My first dog was the best snooze alarm. Whenever she came to wake me up, if I said "Go away.," she would leave for 15 minutes almost exactly. It was uncanny.

My baby girl can't leave the house without something in her mouth, so I keep a pile of stuffed toys by the back door (because if we run out of her toys, she takes mine). Every night before bed, she has to pick up the yard because there can be upwards of ten toys out there and we need to keep the pile stocked. So, after she pees, I say, "Ok, pick up," and she runs around the yard bringing me all of her toys.

Fun.

Posted by: kskinct | June 9, 2016 6:57 PM    Report this comment

Our little Yorkie mix Lucy loves to beg for food by patiently sitting and staring at us, but if we say" you can't have this, it's not good for you", she lays down with her back to us and stops asking for some.

Posted by: Krystal waddell | June 9, 2016 6:50 PM    Report this comment

My golden loves to romp in muddy areas. So if he comes in i ask are your feet dirty parker, he dashes into the guest bedrooms bathroom and stands in the shower waiting for me to come wash his feet.

Posted by: Parker pie | June 9, 2016 6:08 PM    Report this comment

when we want to roll up the car windows and need the dogs to get their heads in...we say "Heads Up" and the both pull back promptly. We live on a farm and have some barn cats that we feed twice daily. I just say "time to feed the cats" and they both run to the mud room where I keep the bag used to pack food and water to the barn.

Posted by: dogsdolls | June 9, 2016 5:45 PM    Report this comment

It is so much fun to read how everyone has formed their own "communication" with their dogs! And this gives me a lot of ideas for training my new Fox Red Lab puppy!

Posted by: SlyBrandy | June 9, 2016 4:10 PM    Report this comment

When we had our three rescued female greyhounds we would give them little treats by hand and of course they would continue to stand there waiting for more or leave the area for a second then come back. So I starting saying All Gone and shake my hands after giving them the treat then they knew treat time had ended.

Posted by: SlyBrandy | June 9, 2016 4:09 PM    Report this comment

My mini aussie Ella loves our couch and is always there when in the house until bedtime. However, she loves to beg. So anytime she is begging, I say "couch", and she immediately runs and jumps on the couch to stay no matter where she is in the house. My border collie, Logan, has been taught the word "touch". My husband says "touch", and Logan touches his nose to my husband's nose. I also use it to redirect him from something by asking him to "touch" things. Now he goes around the house in the morning, touching things with his nose.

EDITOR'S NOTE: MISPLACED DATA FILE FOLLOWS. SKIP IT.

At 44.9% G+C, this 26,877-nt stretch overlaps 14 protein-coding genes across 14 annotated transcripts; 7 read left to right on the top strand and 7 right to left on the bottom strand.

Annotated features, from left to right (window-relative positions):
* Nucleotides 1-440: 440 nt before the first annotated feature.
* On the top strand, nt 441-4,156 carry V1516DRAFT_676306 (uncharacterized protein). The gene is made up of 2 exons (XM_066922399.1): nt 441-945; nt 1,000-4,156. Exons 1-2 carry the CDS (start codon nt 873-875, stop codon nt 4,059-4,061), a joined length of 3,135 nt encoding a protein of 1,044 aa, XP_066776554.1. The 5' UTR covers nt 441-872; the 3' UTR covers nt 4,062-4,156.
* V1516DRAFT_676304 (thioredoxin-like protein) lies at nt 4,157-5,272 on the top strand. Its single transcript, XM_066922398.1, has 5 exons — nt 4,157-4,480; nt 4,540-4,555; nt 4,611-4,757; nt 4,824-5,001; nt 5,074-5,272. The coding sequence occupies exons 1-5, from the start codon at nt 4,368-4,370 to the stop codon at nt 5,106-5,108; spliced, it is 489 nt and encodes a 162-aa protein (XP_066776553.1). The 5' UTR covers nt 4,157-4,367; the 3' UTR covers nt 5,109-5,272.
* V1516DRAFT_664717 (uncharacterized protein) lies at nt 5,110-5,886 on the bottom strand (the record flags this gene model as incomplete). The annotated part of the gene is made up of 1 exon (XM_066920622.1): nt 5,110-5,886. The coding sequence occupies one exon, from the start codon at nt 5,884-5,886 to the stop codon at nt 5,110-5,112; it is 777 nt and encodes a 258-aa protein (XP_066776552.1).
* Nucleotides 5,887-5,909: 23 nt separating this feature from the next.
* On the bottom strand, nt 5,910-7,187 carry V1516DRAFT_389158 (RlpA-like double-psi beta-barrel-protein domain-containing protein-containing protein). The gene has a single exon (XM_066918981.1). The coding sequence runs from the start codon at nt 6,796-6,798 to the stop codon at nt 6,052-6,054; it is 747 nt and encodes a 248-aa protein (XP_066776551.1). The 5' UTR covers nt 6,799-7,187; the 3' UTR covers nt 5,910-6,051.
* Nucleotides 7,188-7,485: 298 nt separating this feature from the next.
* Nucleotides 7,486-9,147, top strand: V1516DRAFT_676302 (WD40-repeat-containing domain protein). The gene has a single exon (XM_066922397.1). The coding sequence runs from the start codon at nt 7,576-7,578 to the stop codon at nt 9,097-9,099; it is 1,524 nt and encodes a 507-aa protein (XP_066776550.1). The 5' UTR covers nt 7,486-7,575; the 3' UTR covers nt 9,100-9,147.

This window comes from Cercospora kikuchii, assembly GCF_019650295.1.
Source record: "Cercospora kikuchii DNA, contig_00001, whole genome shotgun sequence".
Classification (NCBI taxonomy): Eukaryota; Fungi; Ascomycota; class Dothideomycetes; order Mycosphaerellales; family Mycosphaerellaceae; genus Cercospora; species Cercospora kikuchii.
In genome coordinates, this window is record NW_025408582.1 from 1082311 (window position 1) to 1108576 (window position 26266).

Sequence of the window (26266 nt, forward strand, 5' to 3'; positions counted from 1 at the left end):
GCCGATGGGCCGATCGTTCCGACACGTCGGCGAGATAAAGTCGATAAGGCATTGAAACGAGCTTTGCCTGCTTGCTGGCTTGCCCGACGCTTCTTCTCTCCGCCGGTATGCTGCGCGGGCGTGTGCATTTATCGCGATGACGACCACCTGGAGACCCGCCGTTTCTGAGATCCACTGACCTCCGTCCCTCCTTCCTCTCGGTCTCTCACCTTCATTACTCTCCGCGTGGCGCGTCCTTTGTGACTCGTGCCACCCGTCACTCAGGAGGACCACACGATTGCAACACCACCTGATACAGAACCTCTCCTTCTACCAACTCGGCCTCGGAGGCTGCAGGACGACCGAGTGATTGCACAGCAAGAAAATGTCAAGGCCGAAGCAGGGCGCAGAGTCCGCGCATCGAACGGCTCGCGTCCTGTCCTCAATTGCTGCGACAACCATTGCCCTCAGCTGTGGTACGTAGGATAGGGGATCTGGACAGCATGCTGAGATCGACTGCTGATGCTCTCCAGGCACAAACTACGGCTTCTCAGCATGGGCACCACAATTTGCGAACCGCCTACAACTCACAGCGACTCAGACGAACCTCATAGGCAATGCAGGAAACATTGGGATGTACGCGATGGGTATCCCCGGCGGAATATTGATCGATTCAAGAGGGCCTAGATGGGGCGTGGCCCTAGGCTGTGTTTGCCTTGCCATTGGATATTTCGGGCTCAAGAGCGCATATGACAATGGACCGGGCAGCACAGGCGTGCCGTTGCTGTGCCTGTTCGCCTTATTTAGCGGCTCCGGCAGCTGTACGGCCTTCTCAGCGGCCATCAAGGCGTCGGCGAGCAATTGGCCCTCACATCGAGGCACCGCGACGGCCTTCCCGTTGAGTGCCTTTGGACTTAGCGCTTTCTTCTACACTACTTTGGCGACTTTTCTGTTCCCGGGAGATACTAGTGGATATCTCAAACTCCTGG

My other mini aussie, Ruger, has the command "enough". He barks at anyone coming in the house, no matter if they live there or not. "Enough" usually stops him right away.

Posted by: Patriciag | June 9, 2016 3:58 PM    Report this comment

I too inadvertently taught two unconventional cues.

When re-crate training my GSP, I inadvertently taught "in you go" as the command for go to your crate/bed. I would say Desi in you go, crate and "in you go" stuck. Fortunately, we are able to generalize the cue to include the car, the tub and even the baby pool on hot summer days.

The second accidental cue our GSP picked up is "shoo" in place of an off cue. Now when I want to ask him to get off the chair, sofa, bed, etc., we say "shoo."

Lastly, when the dogs are going on an outing with us especially when a car ride is involved we exclaim "everybody goes!" It immediately gets them excited and ready for an adventure!

Posted by: CaroPR | June 9, 2016 3:00 PM    Report this comment

We've taught Spencer, our little terrier mix who looks like a mini lab these cues and behaviors... all for kibble, of course:
bust a move - up on hind feet and move in a circle
alligator - roll over
pup du soleil - he olds onto a tug toy on the carpet, lays on one side and you gently pull him in a circle and his paws look like he is swimming
kiss - he will kiss your hand, or your cheek if you are close enough to him
hang ten - both paws at one time
give me five - simple, like teaching shake... but we mixed it up: 'give me 5' is for his left paw, 'other side' is for his right paw, and 'around the back' is when the person turns around and puts out the sole of one shoe and Spencer will touch it with his left paw.
he's a joy to teach and he loves to learn.... but still has a hard time with 'come when called' and hearing his name... hmmm, guess we have some work to do :)

Posted by: Debra Lee | June 9, 2016 2:40 PM    Report this comment

I have three Great Danes 2 females and 1 male I have taught all three of them to go pee or poop on command when asked. And yes when out in public I can ask my dogs not to go out in certain areas to wait. They will wait till I tell them to go where I tell them to go where they can go.
When in our home in our kitchen I can tell all three Danes to go sit in their chairs and get out of the kitchen. The chairs are actually big round dog beds in our family room. They know this is their cue to go out and give us space in the kitchen.
I have Lily my 5yr old Dane that is trained to howl a high pitch howl at me when I am not in the house -in the garage or out in the back yard when the phone rings. Never fails she is on cue and alerts me to the phone ringing. I have never missed a call.

Posted by: Peanut33 | June 9, 2016 1:59 PM    Report this comment

If I'm in the kitchen washing up and Seltzer, our Lab, is hanging around for any extras I simply say to him, "It's ok, I'm just washing up. You can relax" and he goes and lies down. He also likes his butt scratched and if I say, "Tushie scratch?" he comes over, turns around and is ready for his tushie scratch. He's very cute.

Posted by: Lightlover | June 9, 2016 1:57 PM    Report this comment

When I'm cooking and drop something on the floor that's safe for my dog to eat, I call out "clean up on aisle five!" and my dog come right away to clean the mess!